CEDAR WAXWING


Bombycilla cedrorum


Description:

This elegant bird derives its name from the waxy red secretions on the tips of the secondaries. This waxy material is exuded from the feather shafts. The amount of red is age dependent, with older birds having more red.

Waxwings spend their time moving around in flocks from one berry crop to another. This highly social bird has been known to pass berries down a line until one eats it. Waxwings tend to nest late in the summer, when berries and fruits are abundant. Adults store berries in a throat pouch, called a crop, from which the berries are regurgitate into the mouths of the nestlings. Insects are also a part of their summer diet, which they catch in a flycatcher manner.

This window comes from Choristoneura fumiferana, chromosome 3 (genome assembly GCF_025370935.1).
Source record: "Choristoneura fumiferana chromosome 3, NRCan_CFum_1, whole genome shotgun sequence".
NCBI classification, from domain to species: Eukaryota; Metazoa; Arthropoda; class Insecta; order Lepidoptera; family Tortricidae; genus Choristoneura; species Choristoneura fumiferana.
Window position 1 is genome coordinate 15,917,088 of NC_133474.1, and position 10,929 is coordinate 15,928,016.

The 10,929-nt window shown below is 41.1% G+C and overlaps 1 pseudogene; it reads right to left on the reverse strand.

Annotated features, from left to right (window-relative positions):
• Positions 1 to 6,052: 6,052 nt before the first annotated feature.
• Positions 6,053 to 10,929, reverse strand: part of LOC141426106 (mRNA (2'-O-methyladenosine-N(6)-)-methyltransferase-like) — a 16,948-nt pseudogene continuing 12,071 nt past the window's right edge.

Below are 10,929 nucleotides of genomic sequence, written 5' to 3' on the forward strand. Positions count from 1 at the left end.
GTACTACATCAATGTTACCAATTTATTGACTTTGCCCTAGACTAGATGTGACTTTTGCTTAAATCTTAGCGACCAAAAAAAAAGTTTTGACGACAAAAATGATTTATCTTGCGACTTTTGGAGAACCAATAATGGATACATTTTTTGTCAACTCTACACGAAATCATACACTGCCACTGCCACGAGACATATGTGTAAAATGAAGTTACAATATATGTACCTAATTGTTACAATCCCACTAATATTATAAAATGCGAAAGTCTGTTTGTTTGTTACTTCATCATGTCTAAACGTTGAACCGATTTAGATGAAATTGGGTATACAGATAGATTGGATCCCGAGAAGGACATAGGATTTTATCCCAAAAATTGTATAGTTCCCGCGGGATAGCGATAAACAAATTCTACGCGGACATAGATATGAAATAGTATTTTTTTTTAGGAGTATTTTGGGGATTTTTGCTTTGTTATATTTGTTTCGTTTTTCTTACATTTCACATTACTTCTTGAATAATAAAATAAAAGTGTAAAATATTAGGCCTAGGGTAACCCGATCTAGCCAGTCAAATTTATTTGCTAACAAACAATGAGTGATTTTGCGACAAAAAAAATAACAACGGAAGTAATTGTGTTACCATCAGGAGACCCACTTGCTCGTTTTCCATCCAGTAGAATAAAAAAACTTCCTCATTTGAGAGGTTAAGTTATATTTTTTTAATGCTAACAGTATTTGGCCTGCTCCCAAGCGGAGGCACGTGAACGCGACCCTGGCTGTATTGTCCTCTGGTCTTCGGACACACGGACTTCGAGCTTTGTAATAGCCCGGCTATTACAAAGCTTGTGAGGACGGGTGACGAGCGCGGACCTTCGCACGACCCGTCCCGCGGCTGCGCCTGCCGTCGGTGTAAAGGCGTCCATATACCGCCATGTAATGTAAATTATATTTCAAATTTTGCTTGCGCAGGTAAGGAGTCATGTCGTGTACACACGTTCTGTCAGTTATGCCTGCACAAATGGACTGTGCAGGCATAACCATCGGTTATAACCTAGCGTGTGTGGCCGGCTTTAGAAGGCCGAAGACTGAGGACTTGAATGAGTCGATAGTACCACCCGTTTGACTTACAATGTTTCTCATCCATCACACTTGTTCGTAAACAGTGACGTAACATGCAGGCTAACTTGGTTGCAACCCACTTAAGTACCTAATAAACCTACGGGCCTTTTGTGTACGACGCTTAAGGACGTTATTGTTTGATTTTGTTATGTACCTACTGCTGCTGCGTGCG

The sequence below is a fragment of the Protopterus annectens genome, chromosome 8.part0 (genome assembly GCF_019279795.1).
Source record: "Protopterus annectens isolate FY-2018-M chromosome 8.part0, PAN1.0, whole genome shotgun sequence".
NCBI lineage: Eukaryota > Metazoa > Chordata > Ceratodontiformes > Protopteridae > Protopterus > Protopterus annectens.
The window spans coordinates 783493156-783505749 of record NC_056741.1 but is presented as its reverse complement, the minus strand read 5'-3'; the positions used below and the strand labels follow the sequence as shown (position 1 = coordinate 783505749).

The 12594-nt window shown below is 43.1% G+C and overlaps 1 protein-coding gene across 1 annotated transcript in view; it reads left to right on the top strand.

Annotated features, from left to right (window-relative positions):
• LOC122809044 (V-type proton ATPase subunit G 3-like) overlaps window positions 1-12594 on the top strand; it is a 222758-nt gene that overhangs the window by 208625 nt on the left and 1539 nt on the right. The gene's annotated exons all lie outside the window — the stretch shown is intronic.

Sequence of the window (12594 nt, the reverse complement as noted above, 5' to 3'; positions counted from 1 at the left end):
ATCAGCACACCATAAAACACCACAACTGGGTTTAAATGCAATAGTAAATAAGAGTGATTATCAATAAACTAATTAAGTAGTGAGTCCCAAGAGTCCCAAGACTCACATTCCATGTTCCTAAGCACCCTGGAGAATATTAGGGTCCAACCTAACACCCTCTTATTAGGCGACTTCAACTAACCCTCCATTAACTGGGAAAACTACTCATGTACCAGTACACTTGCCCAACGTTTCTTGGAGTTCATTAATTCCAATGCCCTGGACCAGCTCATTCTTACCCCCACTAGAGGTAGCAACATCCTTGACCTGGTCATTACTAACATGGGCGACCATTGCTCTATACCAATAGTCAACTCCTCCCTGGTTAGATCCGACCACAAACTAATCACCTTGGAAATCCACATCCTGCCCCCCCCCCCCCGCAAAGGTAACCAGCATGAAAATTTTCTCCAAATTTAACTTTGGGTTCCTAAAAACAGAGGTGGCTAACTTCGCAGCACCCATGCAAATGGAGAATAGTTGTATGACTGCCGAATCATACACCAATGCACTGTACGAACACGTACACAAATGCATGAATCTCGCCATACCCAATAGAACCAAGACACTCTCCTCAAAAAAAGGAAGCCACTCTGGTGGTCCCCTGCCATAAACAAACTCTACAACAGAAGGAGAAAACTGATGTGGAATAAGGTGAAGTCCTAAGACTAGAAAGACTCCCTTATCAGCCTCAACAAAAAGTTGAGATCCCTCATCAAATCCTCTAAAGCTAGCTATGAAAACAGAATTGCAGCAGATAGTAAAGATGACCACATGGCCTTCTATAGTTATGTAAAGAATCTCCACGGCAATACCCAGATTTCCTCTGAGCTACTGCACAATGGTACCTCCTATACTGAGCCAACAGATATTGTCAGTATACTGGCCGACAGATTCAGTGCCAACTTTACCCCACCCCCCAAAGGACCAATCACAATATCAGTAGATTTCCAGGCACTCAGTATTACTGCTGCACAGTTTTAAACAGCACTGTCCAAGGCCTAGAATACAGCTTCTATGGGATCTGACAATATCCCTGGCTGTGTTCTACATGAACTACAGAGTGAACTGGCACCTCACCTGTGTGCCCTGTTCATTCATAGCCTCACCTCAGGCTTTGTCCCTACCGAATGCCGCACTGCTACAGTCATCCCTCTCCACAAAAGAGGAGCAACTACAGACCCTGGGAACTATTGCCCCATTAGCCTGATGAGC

Appearance:

Pale brown head with crest. Pale yellow belly. Smooth color transition between head and belly. Black eyemask with white edges. Dark brown back. Dark gray wings with waxy red tips on secondaries. Dark gray-black tail with yellow band at tip. Juveniles have a grayer head and body with blurry streaks on underparts. Sexes similar. 6 to 8 inches in length.


Habitat:

Open woodlands, orchards, shrubs, and residential areas.


Nesting:

4-6 blue-gray eggs with dark brown and black spots. The eggs have a 10-16 day incubation period. Fledging occurs in 14-18 days. The nest is a bulky open cup made from twigs and grass; usually built in a tree.


Observed Locations:

  • Mast Park, Santee
  • Kit Carson Park, Escondido
  • SDSU, San Diego





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Juvenile

 

 


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Copyright © Scott Streit, 2000.